Vanity metrics aren’t entirely useless. They’re useful when they measure the success of a marketing activity that serves a value KPI downstream, as opposed to being an end goal in and of themselves (e.g., increasing site traffic with the long-term goal of more conversions).
But you need to construct your marketing ROI framework in terms of valuable metrics that apply to the business at large, not just surface-level web analytics data.
To help with this, take a storefront approach. If your online presence was a brick-and-mortar shop, what KPIs would you actually worry about? Sales, revenue, overhead, time to purchase, repeat visits, etc. These are ultimately the best indicators of marketing performance.
Google Analytics: Your ROI tracking toolkit
To compile all of this business data, you need a simple (and free) dashboard like Google Analytics.
With just a short snippet of tracking code automatically tagged to each page of your site, Google Analytics tracks the performance of your web pages and any marketing campaign they may be associated with. Every time a user completes a task or interacts with your site, that information is fed into reports, which allows you to calculate the value of each web lead and how much money he or she brings to the table.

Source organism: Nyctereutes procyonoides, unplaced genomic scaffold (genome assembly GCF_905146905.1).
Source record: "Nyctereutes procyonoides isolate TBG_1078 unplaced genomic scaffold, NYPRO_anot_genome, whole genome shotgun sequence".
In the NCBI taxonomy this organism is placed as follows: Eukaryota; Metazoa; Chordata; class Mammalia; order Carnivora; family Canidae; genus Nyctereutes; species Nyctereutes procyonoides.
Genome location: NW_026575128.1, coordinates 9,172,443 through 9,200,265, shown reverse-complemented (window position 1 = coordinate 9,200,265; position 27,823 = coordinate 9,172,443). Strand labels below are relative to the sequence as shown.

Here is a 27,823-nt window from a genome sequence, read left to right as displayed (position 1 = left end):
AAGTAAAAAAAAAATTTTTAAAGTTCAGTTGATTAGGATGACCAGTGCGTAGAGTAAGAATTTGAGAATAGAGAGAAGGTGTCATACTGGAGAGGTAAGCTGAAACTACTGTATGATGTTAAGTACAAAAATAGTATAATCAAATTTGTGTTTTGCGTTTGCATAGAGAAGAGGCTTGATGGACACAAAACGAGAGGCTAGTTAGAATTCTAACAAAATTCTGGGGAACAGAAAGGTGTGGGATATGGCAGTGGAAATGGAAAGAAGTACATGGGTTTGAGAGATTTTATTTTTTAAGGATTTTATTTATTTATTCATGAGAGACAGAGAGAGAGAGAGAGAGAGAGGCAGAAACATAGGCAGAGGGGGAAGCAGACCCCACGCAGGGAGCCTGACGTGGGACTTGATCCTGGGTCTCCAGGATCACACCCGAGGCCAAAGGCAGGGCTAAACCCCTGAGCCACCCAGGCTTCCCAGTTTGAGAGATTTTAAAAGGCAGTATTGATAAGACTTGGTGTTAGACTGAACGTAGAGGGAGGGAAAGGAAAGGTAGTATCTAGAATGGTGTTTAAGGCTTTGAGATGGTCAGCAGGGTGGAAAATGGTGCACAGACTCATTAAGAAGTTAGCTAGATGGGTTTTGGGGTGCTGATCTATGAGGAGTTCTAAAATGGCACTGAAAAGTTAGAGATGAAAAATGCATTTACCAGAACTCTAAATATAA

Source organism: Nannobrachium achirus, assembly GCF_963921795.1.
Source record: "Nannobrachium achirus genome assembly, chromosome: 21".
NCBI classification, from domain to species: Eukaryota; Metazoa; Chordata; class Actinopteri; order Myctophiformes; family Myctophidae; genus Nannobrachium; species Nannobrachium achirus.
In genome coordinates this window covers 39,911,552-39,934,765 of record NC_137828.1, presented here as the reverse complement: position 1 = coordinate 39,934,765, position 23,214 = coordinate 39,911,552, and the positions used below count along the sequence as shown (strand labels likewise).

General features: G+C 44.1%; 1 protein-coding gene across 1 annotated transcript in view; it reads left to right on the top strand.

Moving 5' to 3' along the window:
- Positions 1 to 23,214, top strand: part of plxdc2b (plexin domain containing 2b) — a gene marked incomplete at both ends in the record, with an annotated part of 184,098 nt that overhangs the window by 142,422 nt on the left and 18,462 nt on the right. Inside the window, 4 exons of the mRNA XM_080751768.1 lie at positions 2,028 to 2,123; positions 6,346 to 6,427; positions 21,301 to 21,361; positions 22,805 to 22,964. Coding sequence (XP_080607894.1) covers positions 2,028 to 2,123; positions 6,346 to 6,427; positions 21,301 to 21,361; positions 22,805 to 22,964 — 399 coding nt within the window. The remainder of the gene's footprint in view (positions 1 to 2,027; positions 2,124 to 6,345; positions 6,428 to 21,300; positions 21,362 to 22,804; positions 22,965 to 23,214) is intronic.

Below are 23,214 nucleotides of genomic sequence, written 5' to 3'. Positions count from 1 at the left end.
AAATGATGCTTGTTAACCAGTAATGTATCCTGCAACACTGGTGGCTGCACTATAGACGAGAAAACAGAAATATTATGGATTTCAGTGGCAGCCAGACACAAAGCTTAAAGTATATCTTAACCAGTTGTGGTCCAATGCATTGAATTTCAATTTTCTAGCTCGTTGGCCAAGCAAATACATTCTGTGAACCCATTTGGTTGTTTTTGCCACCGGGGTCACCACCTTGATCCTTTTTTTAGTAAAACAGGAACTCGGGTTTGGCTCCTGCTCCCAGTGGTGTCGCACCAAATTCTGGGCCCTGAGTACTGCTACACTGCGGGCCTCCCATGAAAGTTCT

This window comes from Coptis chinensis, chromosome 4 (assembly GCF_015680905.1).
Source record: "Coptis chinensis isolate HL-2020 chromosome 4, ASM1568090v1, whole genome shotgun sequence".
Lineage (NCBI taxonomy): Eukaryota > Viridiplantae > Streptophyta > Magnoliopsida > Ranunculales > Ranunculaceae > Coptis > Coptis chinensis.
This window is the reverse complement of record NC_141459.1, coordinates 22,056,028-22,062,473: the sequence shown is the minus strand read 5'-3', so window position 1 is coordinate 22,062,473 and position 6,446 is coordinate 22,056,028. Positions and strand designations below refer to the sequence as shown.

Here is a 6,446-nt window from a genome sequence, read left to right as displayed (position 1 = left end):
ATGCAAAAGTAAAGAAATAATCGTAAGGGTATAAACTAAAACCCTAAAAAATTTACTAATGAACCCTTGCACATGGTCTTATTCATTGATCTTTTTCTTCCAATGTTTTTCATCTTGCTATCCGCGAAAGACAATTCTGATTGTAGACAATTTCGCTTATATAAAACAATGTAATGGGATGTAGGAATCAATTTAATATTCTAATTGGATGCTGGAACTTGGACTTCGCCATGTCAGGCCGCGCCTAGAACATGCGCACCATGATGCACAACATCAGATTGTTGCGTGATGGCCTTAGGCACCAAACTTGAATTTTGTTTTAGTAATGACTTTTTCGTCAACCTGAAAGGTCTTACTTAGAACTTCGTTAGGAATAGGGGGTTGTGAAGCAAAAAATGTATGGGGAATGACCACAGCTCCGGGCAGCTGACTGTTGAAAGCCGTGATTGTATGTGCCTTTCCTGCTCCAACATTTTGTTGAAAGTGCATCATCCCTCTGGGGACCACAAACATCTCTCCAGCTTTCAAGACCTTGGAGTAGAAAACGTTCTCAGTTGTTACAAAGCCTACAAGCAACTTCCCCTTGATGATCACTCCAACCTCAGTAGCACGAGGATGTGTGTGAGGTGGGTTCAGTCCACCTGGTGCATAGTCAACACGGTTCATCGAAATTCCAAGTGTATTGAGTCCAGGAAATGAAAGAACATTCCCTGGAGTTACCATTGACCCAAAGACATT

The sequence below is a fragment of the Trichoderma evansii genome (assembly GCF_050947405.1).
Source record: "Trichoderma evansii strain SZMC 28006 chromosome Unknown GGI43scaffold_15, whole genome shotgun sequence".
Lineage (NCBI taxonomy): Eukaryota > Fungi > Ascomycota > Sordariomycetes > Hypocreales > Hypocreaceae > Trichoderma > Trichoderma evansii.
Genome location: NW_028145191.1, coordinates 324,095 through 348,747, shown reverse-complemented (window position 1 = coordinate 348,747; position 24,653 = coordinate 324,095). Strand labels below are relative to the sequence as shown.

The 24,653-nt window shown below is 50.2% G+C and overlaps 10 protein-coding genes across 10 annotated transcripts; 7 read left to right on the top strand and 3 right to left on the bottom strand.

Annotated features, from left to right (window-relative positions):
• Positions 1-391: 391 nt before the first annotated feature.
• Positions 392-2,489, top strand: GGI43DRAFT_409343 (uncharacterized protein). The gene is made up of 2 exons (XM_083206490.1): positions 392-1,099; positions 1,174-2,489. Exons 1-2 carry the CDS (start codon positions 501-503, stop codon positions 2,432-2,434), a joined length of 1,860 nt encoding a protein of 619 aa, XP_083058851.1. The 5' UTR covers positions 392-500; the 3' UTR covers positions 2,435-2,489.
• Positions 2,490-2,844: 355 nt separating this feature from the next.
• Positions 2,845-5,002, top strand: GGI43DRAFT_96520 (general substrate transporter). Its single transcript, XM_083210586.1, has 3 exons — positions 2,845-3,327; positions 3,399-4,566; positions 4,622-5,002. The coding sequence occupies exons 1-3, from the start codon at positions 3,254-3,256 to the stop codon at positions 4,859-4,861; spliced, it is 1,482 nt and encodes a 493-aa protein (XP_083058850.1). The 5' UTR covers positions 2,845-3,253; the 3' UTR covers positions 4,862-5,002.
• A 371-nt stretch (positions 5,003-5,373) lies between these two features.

Assigning actual dollar values at this level of granularity is how you measure marketing effectiveness, plain and simple.
Counting conversions: The micros and macros of your commercial goals
To get the most out of your web analytics, you need to set up proper Goal Completions and Events Tracking functions, which string together different types of conversions within each marketing campaign.
A conversion occurs whenever a desired action is taken on your site, aka a user is moving incrementally down the sales funnel. For example:
Micro conversions: actions that do not have a commercial impact but may in the future through effective nurturing. Think of these as small process milestones or baby steps.